A large crowd saw a crowded 46-year-old Fokker F-28 being deliberately crashed in the US last week. But no-one was hurt. Instead the impact will benefit aviation safety.
NASA researchers assisted the Federal Aviation Administration (FAA) with the intentional crash of a Fokker F-28 mid-size transport aircraft. The crash test took place at the Landing and Impact Research Facility, at NASA’s Langley Research Center in Virginia, near Washington DC.
The aircraft ‘passengers’ were crash-test dummies ranging in size from a three-year-old child to a male weighing more than 120 kg and described by NASA as ‘obese’. One ‘passenger’ was a US Army Warrior Injury Assessment Manikin (WIAMan) that was developed to understand the forces exerted on the human body from a mine explosion underneath a vehicle. High-definition and high-speed video cameras monitored the dummies’ ordeal as the aircraft was launched from a 45-metre (150-foot) gantry on trapeze wires to simulate a stall/ hard landing. The fuselage was covered in dots to aid damage assessment.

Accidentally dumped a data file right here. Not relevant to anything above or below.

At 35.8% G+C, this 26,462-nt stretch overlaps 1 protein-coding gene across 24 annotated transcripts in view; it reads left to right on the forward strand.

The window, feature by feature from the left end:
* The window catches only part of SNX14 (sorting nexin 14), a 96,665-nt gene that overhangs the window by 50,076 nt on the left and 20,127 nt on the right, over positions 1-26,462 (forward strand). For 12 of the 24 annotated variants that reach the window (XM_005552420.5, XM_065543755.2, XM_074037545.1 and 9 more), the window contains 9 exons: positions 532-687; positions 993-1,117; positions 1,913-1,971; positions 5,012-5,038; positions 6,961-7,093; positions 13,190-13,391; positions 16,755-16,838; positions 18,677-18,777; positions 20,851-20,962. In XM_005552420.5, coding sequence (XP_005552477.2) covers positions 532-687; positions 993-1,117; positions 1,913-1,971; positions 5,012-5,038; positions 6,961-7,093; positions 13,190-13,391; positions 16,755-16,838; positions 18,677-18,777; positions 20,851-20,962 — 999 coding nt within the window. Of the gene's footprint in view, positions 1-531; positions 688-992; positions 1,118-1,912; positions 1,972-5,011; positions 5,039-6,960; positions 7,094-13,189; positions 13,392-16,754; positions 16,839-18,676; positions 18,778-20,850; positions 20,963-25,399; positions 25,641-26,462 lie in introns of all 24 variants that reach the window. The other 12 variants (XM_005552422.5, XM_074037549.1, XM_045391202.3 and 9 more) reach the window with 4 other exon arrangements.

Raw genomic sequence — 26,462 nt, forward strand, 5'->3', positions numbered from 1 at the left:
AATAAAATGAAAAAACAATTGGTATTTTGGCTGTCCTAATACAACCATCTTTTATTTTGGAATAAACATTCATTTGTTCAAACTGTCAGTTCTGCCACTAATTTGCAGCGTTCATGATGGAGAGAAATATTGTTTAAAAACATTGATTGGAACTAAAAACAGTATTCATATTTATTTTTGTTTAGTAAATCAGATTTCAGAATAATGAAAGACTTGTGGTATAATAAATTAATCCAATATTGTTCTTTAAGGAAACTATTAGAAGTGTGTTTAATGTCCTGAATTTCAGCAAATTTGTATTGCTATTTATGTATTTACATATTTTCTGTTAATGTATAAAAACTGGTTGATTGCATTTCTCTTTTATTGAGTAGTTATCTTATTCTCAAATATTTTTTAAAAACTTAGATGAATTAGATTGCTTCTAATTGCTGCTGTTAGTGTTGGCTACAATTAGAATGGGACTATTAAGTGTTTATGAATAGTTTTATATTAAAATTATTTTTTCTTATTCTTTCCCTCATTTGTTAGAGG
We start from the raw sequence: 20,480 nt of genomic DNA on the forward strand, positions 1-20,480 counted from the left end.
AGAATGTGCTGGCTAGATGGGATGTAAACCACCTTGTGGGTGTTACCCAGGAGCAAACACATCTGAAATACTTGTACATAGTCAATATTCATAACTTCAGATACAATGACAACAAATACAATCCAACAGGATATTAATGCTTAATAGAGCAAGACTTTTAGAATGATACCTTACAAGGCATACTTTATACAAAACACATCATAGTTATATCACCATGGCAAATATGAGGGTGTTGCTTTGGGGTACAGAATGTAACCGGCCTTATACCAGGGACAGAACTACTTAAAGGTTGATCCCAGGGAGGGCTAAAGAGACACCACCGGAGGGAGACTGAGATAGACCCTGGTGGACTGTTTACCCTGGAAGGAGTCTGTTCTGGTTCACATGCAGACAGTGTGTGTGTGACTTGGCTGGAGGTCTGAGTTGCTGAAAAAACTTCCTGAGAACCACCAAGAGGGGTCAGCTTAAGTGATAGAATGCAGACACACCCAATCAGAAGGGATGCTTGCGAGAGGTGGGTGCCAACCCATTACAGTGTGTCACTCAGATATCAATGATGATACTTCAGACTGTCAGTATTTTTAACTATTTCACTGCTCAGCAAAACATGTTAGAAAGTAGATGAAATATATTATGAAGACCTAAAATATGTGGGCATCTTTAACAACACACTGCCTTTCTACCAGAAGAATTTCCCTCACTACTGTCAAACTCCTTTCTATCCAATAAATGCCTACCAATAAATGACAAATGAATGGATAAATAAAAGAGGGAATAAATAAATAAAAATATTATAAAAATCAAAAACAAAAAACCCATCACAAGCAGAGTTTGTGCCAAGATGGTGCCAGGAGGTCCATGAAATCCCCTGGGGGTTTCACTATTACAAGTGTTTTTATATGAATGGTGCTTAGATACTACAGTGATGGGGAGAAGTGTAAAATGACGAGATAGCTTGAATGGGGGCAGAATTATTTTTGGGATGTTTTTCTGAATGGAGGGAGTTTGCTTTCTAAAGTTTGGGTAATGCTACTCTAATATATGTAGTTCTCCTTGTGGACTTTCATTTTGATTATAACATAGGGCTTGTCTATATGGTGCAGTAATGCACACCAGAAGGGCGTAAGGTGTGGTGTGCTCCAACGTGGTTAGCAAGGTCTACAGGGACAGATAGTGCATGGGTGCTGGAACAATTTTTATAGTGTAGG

FAA chief of crash dynamics, Joseph Pellettiere, said the crash was, ‘severe, but survivable. It’s a common misconception that plane crashes are not survivable, when in fact many are,’ Pellettiere said. ‘Looking at the response of the plane, how it crushes in the dirt, as well as the kinematics of the crash-test dummies inside helps us know as much as possible to make them as safe as possible.’
NASA structural dynamics branch head at Langley, Martin Annett, said data from the crash would be used to design safer, new aircraft. ‘The FAA is in the process of establishing new guidelines for transport-category aircraft and their crashworthiness,’ Annett said. ‘Previously NASA Langley assisted the FAA in gathering data from purely vertical drops of fuselage sections. The previous data, combined with the data generated from this horizontal and vertical momentum crash test, will play a role in establishing what the FAA guidelines on crash-worthiness should be.’